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March 21, 2008

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Jordan

Aaron, very interesting to read your comments. I used to do E6 at home with the Tetenal 3-bath kit -- also in a bathroom. In my case I found that I didn't shoot enough slide film to make it worthwhile -- one of the drawbacks of the Tetenal kit being inconvenient partial-mixing. I ended up saving film until I could run six or 12 rolls within a few days, which affected my shooting.

It's really hard to buy E6 kits around here, and just as hard to get them shipped here, so I haven't done E6 at home in about four years, and have no plans to restart. However, I did find it to be a useful learning experience. If and when I start shooting a lot of E6 again, and have a dedicated space for photo work, that may change. But I'm glad to hear you've made a good go at it. The neoprene insulation is a clever idea.

Wirehead Arts

Ah hah!

I'd been bumming about the fact that aquarium heaters top out at 84 degrees and all of the color processes are around 100... but modifying a heater... heh... that's perfect. :)

Randy Stewart

I have been doing DIY E-6 since 1977, without an Jobo-class processer. I use an Unicolor Filmdrum and moter roller, effectively much like your tank assembly. First, you can use a "drift-by" processing technique, where you test for the drop in temp over a processing set, then start the step 1/2 of that range above the target temp and let it "drift" down to 1/2 of the range below the target temp at the end of the step. In E-6, this has proven to be very accuate overall. 2nd, I've never had a problem pre-soaking the film and tank at the starting temp. Finally, in E-6, only the first step, the "1st developer", is truly time-temp critical, ragardless of what the manufacturer says. All of the rest of the steps go "to completion", so all you need to do is make sure that you give the minimum chemical reaction required for each step; somewhat more time or temp [within reason of course] may extend the total process time, but will not adversely effect your result. For temp control of working solutions, I use an aquarium heater in an insulated beer cooler designed for a 6-pack. With an insulated, hinged top, it works great.

The Kryptosinistographer

Randy,

Now that I've gotten about 60 rolls under my belt I can agree with everything you say above. E-6 is pretty easy. In fact, the E-processes were developed to allow at-home developing as opposed to the complexities of Kodachrome.

The only problem I'm having are visible turbulence marks on some of the photos. I'm guessing it is the 1st dev step because they appear as differences in density (say on a blue sky). It takes about 15-25 seconds to pour in the 1st dev which I am thinking is too long. Not sure how to get it in any faster though... Ideas anyone?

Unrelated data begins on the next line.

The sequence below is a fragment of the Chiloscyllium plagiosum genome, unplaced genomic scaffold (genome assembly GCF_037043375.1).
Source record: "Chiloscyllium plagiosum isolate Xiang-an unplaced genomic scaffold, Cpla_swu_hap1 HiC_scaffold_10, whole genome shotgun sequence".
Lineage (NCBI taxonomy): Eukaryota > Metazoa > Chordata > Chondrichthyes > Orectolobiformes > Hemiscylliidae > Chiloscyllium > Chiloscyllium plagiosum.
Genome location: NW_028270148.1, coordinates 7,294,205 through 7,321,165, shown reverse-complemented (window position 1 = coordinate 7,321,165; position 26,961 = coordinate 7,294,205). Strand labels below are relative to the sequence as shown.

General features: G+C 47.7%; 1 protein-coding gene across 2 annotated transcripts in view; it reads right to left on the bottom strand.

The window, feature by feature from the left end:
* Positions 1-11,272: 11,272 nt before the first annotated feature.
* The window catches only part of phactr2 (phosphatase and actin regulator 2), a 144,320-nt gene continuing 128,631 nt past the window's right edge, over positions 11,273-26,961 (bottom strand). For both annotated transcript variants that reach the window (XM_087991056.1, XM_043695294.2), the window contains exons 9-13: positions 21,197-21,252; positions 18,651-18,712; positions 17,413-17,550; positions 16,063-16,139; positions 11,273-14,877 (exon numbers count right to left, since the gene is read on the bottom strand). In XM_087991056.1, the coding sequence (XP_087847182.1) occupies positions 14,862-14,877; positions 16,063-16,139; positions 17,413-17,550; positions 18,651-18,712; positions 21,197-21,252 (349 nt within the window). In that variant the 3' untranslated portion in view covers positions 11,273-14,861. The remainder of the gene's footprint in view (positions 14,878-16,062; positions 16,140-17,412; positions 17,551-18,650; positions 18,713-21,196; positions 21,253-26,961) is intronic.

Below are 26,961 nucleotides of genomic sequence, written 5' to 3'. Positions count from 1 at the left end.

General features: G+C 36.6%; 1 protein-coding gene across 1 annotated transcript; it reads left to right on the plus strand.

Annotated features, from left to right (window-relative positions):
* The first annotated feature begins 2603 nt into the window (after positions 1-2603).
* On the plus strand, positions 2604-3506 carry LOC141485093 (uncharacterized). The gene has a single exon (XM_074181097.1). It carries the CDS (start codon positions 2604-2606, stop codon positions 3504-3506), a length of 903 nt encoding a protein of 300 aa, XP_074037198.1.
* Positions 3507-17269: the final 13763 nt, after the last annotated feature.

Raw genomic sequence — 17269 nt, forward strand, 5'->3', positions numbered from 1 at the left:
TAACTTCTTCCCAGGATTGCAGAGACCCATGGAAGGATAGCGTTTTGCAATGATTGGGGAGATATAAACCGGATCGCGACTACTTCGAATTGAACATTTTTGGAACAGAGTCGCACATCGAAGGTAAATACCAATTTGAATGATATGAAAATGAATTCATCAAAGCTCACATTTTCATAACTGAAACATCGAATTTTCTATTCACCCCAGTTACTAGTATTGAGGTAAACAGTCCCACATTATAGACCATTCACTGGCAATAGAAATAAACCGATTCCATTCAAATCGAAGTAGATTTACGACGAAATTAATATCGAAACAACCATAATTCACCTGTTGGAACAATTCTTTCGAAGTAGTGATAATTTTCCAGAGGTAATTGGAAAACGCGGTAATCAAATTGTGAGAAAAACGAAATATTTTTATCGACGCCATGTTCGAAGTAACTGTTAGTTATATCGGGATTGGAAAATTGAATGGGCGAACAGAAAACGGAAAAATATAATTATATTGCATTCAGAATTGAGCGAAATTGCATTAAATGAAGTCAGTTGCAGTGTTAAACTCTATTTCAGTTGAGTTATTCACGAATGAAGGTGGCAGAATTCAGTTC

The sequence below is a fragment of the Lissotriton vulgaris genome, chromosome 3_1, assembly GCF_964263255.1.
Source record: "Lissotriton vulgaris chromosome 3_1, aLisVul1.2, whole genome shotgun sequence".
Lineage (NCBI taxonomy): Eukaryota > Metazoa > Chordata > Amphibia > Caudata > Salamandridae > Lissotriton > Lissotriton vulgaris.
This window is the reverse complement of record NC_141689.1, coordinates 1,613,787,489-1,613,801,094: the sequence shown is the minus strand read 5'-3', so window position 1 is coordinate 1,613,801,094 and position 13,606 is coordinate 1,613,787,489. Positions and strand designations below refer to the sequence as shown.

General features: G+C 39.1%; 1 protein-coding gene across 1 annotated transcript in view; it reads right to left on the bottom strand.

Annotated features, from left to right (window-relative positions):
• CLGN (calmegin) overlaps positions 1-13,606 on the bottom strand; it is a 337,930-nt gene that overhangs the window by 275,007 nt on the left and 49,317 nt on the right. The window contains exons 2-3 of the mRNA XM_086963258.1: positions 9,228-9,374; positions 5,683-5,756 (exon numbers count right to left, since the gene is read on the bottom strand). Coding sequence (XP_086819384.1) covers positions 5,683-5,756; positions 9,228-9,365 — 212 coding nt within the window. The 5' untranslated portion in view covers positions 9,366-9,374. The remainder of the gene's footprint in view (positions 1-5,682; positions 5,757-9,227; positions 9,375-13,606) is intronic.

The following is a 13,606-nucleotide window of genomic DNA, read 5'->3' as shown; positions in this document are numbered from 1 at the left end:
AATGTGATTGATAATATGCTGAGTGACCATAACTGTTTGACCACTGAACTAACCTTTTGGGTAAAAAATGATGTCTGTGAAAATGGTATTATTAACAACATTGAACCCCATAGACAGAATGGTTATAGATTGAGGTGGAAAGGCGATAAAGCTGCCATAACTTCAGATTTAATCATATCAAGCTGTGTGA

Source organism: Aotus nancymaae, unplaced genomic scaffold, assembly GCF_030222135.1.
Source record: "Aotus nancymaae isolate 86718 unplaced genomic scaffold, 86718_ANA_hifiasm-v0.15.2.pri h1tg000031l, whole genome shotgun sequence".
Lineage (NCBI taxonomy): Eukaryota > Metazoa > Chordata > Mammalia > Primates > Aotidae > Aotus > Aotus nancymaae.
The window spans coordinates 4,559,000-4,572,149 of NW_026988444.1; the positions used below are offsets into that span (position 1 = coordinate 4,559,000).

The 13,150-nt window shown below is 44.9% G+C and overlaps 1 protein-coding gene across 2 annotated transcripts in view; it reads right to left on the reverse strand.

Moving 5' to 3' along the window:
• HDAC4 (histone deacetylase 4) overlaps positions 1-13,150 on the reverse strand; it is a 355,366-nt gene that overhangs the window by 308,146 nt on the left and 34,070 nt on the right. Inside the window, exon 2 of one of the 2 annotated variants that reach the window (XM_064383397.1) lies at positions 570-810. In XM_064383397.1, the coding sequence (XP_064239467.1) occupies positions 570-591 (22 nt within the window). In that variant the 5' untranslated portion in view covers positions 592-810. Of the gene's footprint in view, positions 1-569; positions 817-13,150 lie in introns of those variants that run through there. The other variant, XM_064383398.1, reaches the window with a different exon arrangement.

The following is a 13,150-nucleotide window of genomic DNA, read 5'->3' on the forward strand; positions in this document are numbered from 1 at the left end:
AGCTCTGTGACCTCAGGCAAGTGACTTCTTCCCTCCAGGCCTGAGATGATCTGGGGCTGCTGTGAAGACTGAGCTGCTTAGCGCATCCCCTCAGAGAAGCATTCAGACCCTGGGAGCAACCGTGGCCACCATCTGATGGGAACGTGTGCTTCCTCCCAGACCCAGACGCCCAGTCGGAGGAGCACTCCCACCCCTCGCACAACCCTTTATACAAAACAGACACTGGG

Ilan

Why not just go into a dark closet (sealed off) and then open the lid, pour in the dev, cap it, step outside, and start the timer? I do this with my bnw film dev and it works like a charm. Thanks for writing such a detailed and well thought out article. I've bookmarked your site for future reads.

Paul Gibson

I used to make full-frame keychain viewers using Fujichrome. I have developed HUNDEREDS of rolls, in the field, right out of my car with perfect results. I would pre-heat the chemicals to around 120 degrees. That way, they were around 100 to 105 when I was ready. I'd put them in an insulated bag in their respective bottles. I rarely had time to do a pre-wash, but would when I was developing at home. I used a changing bag to load the film, would dump the first developer in the tank, drop in my thermometer and start agitating. If the temp dropped a little over the next 6 minutes or so, I would just average out the temps and add some time accordingly. My rinses would just go on the ground (sorry). I never dumped chemicals, however. I carried warm water to rinse. When done, I'd squeegee the film, hang it to dry and minutes later, cut out each frame to put in the keychain. I then sold them on the spot to the parents, the car owners, whomever. Sometimes, I'd heat the chemicals right on the dashboard under the windshield in the hot sun while I was shooting. Tricky, but worked most of the time. I did this for about 10 years. Any questions, let me know.

Ravi

I tried E-6 at home a couple of days ago for the first time. I had a kodak ektachrome 100 and Fuji velvia 100 and developed both at the same time (it might have been a mistake), the Fuji velvia turned out okay but the kodak was dark and weird. They were mostly shots around the neighborhood so no harm done. I used a styrofoam water bath and it took me forever to get to the proper temperature. I was wondering what kind of heater you bought (what brand), I don't want to spend 30 bucks on an aquarium heater and not know how to modify it to heat to 110F or so.
Thanks

Aaron

Ravi, I develop Kodak and Fuji separately I add 15% to the development time for Fuji based on internet advice and my own experience. You want to buy a non-digital aquarium heater where you can adjust the thermistor through hacking. If you can't get it to work, just return it. Good luck.

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In fact, the E-processes were developed to allow at-home developing as opposed to the complexities of Kodachrome.

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It is easy and i love it. I can even do super and regular 8 motion film. It's great fun, really!

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